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Tips for Taking Dietary Supplements

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ByNicole Ferring Holovach, MS, RD

 

Be honest — when was the last time you ate your suggested five to nine servings of fruits and vegetables per day? Despite your best efforts to eat a balanced diet, you may be falling short of the recommended daily amount of certain nutrients.

Many people turn to dietary supplements to get their recommended intake of those missing nutrients. Supplements can be used to fill in nutritional gaps in your diet and may be especially beneficial for certain groups of people (including pregnant women, menopausal women, vegans, vegetarians and people with food allergies) who may need higher levels of certain nutrients or whose diets may restrict the intake of certain nutrients. 

Here are some general tips for adults who are considering taking a dietary supplement. Remember, even though these products are available without a prescription, you may want to talk to your doctor before you begin taking any type of supplement. Supplements may not be necessary for everyone. Your doctor can help you determine if a dietary supplement is necessary. 


Tip: Watch Your Dosage

Be sure to follow the dosage recommendations printed on the label, or suggested by your doctor, when taking supplements. Remember, supplements provide additional nutrients to those you're already getting from your meals throughout the day. And there's no real health advantage to getting more of a particular vitamin or mineral than you need; in fact, getting too much of certain vitamins or minerals can cause uncomfortable side effects, like vomiting or diarrhea, and more serious health problems, like liver damage. 

Be particularly careful when it comes to the following supplements:

  • Iron: Iron is an essential mineral for the human body whose main function is to carry oxygen to tissues. Iron is also important for maintaining muscle and brain function, as well the immune system. However, if you take in more iron than you need, this metal can build up to toxic levels in the heart and liver. Iron overload can cause symptoms from fatigue and joint pain to sexual impotence and depression. Extremely excessive doses can damage your organs or lead to coma and death. Public health officials recommend that adult men and postmenopausal women — groups that rarely experience iron deficiency — consult a doctor before using iron supplements, as it is rare for people in these categories to be iron deficient. The upper level intake is 40-45 mg, depending on age.
     
  • Vitamins A, D and E: These are "fat-soluble" vitamins, which means your body will store surplus in your liver and fat tissue. While many vitamins are "water-soluble" and can pass through your body with relatively mild side effects, fat-soluble vitamins can build up to toxic levels over time.
     

 

Tip: Take As Directed

Taking your supplement as directed doesn't just mean paying careful attention to the recommended dosage. It is also important to read the label of all of your prescription and OTC medications to understand how any supplement could potentially interact with the medications you take or the foods you eat.

  • Always take your supplement according to the directions on the label. For best absorption, some dietary supplements should be taken with food; you may need to take others on an empty stomach. Fat-soluble vitamins should be taken with a meal containing some kind of fat to aid absorption.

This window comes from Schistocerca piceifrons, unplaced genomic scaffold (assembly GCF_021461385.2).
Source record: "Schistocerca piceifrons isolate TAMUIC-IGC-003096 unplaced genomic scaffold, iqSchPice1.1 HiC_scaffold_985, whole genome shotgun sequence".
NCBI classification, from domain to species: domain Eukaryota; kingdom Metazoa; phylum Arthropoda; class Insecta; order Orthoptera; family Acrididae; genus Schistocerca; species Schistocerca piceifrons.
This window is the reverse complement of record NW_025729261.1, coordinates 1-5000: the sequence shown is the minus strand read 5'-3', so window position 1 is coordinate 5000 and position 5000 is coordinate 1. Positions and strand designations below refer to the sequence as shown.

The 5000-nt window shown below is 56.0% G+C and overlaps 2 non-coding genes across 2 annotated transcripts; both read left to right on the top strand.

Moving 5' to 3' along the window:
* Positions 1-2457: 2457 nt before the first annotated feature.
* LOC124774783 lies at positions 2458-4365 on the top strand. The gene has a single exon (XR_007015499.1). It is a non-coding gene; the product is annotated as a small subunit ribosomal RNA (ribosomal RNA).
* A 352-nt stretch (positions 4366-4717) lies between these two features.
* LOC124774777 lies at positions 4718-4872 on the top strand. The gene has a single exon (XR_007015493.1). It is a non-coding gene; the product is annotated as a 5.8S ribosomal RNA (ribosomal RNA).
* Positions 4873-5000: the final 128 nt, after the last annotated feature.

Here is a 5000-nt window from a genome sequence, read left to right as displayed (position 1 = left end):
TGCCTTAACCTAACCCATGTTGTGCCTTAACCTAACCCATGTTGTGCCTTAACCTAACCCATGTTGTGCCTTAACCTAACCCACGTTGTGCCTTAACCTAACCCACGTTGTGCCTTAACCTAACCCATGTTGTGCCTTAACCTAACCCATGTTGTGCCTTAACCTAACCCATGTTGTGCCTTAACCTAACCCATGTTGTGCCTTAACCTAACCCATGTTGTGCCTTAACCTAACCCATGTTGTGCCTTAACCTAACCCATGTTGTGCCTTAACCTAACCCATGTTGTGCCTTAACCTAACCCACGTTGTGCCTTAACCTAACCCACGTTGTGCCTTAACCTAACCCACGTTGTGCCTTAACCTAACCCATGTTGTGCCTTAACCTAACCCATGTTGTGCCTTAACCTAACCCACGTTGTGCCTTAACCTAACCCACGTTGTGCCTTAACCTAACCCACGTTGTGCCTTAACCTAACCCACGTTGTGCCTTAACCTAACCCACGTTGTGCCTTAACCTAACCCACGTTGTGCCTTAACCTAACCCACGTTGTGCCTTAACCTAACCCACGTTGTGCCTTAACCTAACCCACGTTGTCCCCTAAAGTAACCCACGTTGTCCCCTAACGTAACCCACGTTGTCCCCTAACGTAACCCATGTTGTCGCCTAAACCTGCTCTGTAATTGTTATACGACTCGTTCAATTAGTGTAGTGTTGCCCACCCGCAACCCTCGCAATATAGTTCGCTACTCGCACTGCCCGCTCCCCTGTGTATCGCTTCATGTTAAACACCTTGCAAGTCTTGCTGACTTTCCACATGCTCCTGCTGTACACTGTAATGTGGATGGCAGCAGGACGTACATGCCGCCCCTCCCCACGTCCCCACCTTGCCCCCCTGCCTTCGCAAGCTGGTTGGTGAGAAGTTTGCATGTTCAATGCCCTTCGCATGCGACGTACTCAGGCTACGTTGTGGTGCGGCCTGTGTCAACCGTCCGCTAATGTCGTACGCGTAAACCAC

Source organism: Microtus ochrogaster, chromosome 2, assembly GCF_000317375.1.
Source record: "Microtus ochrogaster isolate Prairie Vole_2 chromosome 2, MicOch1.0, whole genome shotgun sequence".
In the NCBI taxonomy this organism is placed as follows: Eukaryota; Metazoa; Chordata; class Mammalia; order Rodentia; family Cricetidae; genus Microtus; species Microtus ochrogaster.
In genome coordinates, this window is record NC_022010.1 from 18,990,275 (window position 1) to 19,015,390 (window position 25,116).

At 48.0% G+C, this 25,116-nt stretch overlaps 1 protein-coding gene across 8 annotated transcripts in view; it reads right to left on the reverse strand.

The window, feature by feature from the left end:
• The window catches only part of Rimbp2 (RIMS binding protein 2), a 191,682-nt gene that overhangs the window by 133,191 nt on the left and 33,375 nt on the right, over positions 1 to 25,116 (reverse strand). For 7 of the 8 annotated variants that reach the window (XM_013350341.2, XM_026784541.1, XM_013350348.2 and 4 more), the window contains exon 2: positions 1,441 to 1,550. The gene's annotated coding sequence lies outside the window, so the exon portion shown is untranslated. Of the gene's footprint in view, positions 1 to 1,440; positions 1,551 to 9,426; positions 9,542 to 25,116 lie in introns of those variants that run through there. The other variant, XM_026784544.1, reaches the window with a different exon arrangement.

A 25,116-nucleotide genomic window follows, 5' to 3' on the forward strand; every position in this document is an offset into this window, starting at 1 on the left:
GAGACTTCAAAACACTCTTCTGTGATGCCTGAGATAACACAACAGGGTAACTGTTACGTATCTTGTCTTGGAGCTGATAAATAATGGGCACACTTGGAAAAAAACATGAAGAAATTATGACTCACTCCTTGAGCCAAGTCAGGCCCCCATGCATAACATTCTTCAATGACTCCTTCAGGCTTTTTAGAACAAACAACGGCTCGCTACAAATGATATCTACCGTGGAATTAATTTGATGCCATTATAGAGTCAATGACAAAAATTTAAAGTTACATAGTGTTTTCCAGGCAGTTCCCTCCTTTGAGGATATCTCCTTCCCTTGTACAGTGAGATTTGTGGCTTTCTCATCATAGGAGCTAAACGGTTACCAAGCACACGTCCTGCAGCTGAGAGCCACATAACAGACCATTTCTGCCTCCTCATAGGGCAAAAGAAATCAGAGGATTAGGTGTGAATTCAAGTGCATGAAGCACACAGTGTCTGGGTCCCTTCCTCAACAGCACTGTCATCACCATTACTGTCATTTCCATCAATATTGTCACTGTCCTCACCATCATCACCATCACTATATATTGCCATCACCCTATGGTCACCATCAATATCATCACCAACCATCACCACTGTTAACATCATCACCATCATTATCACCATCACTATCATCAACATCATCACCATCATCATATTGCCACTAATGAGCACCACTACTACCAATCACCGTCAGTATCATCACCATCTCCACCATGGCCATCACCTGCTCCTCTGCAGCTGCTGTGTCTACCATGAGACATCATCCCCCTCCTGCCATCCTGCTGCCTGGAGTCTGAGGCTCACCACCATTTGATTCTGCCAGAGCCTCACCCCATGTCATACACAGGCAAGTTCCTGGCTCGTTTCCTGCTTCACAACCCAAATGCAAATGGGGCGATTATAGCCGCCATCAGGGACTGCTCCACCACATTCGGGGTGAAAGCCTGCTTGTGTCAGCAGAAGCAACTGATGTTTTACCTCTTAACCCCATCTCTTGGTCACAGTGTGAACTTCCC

• Certain vitamins and minerals can affect the absorption or efficacy of some medications (including anticoagulants, certain antacids and antibiotics). Make sure to read the labels on both your prescription and OTC medications thoroughly and talk with your doctor about all the medicines and supplements you take and potential interactions.
     

 

Tip: Read Labels Carefully

It's important to do thorough research when considering a certain supplement — and this includes reading the labels carefully, as they can often be confusing. Supplements cannot claim to treat or cure diseases, and they must bear appropriate ingredient and nutrition labeling. Here are some important things to watch out for when considering a particular supplement:

  • Claims that seem too good to be true: Many products boast of unrealistic benefits or results. Watch out for anything claiming to be a quick fix or boasting of a dramatic breakthrough.
     
  • Natural or organic claims: Many people see the words "natural" or "organic" and assume the product is good for you or comes without side effects. However, all supplements can potentially cause side effects or interact with your medications. Therefore, it's important to read all product labels and talk to your doctor about all of the medications you are taking.
     
  • Products that claim to be free of side effects.
     

When choosing a supplement, it's important to get accurate, up-to-date information. Ultimately, your doctor is your best resource for answering any questions you may have.

 

Tip: Never Substitute for Food

Over-the-counter vitamin and minerals can be used as a supplement to your diet, but they should never be used in the place of real food.

 

Tip: Keep Supplements and Medicines Properly Stored

To prevent accidental ingestion, always be sure to store medicines and vitamins up and away and out of your child's reach and sight. And put the medicines or supplement back in its proper place every time you use them.

 

Published June 19, 2013

 

Nicole Ferring Holovach, MS, RD, is a Washington, DC-based nutrition communications professional, writer and health and wellness educator. She blogs about holistic health at www.WholeHealthRD.com

 

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